Rated: 13+ · Editorial · Experience · #2064727
An itch in your soul, a trigger, can set off a bipolar episode.
|"Saving my money|
Dreaming of Glory
Twitching like a finger on the trigger of a gun."
"My Little Town" ` Paul Simon
If you can visualize a personal pistol, shiny silver finish,
Your finger against the trigger, intention set on action, and then, finally, pulling the trigger, and consequences begin.
The trigger I'm referring to is a virtual one. It's the trigger on the pistol of my personal passions. As psychologists refer to it, a trigger is a person, place, thing, or idea in the environment of the bipolar person, apt to set off a series of undesirable behaviors. The trigger is not the first event in a series of behaviors, it's something before the fact. It can be a large physical structure or the lyrics of a song on the radio.
Bipolars and recovering drug addicts are warned to stay away from trigger situations that might set them off. I had a friend whose drug behavior was intervened on by the police. She did jail time and rehab time. When she got out, and back to her home and usual routine, her television viewing habits changed.
"I don't watch 'That 70s Show' anymore. I used to smoke a blunt and watch the show every night before I went to sleep. 'That 70s Show" makes me want to smoke a blunt, even though I know I don't really want to. I feel better not smoking pot."
She had heard enough in her rehab classes that she knew what a trigger was, and she knew one of her particular triggers. Every time she avoided the show, her trigger, she avoided her inner voice telling her she needed to smoke pot.
Sometimes, people who are susceptible to trigger response behavior are not able to avoid their triggers. A trigger might be driving down a street, perhaps on your usual path, where you used to drive to score drugs. A trigger can be anything, and one would need to examine their own behavior to discover personal triggers.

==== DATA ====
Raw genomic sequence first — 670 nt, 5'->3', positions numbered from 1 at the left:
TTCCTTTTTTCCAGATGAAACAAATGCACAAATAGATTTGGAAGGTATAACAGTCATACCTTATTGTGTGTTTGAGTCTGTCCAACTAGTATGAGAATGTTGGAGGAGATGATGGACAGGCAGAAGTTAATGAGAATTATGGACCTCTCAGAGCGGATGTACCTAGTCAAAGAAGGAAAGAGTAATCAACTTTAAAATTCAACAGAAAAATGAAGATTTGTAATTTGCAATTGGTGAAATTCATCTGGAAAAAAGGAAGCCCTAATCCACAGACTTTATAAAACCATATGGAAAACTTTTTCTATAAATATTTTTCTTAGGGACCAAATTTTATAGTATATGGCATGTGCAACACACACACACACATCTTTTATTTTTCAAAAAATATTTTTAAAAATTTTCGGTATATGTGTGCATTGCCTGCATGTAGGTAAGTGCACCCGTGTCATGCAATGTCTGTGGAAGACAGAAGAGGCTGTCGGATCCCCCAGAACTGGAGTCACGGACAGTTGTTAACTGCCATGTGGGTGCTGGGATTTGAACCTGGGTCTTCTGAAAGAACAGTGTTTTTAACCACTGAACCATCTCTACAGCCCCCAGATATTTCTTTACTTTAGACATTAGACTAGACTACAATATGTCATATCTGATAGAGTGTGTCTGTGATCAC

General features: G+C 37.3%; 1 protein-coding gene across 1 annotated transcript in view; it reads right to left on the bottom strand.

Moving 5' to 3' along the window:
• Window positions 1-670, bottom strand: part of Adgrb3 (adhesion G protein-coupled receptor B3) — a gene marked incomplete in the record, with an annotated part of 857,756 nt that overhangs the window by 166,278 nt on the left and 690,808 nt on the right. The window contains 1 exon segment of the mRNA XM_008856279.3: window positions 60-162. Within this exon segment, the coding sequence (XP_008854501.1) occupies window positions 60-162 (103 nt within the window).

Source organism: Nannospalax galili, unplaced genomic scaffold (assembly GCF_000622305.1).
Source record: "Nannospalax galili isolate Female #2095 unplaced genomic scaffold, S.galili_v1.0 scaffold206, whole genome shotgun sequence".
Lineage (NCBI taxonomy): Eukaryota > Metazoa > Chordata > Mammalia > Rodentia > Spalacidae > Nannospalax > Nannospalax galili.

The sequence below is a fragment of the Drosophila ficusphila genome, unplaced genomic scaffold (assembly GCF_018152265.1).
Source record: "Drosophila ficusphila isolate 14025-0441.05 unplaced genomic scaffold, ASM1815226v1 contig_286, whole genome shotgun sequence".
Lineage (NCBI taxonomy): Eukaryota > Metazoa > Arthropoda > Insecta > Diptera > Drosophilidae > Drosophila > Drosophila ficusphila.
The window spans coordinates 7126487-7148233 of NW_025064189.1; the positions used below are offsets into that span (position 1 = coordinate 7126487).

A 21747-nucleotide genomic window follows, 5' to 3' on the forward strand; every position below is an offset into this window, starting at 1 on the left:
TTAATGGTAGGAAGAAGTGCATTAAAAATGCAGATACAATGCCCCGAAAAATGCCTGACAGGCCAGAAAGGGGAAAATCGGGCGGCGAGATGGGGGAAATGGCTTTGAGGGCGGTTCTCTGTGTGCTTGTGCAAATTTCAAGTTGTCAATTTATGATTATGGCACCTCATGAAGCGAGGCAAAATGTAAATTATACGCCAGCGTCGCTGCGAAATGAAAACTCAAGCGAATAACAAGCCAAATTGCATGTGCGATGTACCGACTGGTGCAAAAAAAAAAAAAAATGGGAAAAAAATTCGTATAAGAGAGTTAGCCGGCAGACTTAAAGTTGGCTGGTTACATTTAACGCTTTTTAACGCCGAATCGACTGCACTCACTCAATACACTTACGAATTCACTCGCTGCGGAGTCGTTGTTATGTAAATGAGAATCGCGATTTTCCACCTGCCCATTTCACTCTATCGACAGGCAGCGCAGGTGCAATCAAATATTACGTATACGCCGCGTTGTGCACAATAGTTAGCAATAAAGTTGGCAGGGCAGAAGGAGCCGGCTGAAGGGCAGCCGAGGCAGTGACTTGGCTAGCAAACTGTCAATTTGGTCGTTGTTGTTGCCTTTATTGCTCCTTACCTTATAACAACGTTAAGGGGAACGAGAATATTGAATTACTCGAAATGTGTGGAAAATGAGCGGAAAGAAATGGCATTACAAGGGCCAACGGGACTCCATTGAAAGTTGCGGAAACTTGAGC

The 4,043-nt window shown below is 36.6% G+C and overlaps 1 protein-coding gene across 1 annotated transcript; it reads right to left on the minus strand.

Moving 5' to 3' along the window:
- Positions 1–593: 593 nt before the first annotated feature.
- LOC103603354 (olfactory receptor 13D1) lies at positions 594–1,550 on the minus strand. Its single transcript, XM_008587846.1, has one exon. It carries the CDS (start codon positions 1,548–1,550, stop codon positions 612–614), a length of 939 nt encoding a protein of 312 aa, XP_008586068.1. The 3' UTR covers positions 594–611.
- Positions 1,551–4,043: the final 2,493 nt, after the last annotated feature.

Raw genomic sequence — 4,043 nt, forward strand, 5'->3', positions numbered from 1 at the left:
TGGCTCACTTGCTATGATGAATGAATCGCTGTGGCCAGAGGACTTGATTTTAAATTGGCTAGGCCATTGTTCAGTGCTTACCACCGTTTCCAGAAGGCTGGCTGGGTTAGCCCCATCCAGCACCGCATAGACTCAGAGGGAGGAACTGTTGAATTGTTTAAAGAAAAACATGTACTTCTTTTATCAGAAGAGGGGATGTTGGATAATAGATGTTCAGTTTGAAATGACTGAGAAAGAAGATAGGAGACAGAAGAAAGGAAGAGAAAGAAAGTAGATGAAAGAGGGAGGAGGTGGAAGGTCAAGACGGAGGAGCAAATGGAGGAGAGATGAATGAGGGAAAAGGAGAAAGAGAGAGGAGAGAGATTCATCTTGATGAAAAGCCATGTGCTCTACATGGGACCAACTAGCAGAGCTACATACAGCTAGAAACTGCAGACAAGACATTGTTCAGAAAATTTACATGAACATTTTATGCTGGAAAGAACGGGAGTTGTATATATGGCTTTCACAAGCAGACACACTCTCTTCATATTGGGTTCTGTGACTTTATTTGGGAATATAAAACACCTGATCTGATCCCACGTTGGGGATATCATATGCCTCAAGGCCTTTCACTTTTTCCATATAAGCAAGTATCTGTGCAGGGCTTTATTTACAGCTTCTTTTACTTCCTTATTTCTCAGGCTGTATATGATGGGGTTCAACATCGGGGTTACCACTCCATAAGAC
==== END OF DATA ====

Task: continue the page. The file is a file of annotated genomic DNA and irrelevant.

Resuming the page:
There are times we all need to HALT.
Are you HUNGRY? When was the last time you had a nutritious and filling meal?
Are you ANGRY? Do you have an irritant of a person or thing that is causing you to have negative, or hateful feelings, and a defensive attitude?
Are you LONELY? How long have you been with just yourself? Even a trip out to a store full of shoppers, or a sit-down restaurant, can change your attitude and perspective on your situation.
Are you TIRED? Did you have a full 8 hours of restful sleep last night? Your personal sleep time need may be more or less. Tossing and turning or waking many times during the night is not restful. If you are getting an insufficient amount of sleep, your body and brain are not working at maximum efficiency. Tiredness fosters irritability and poor decision making.
When you feel pressured to do something, or behave in the manner of a task, you should check yourself against the HALT questions. Some food, rest, and/or conversation will put you in a better state of mind, whether you have a mental diagnosis or not.
Some triggers are not avoidable. Certainly triggers that are bound up with the functioning of your body cannot always be controlled.
DRAFT - insert 2-3 other examples of triggers
I spend a great deal of effort maintaining a sleep schedule. If I have some important. exciting appointment any particular morning, the night before I will spend tossing and turning, with my mind racing through every particular permutation of situations or conversations I might encounter, and my rehearsed responses. If I have a job interview tomorrow, I can be certain that I will not get a good full night of sleep, if I get any sleep at all.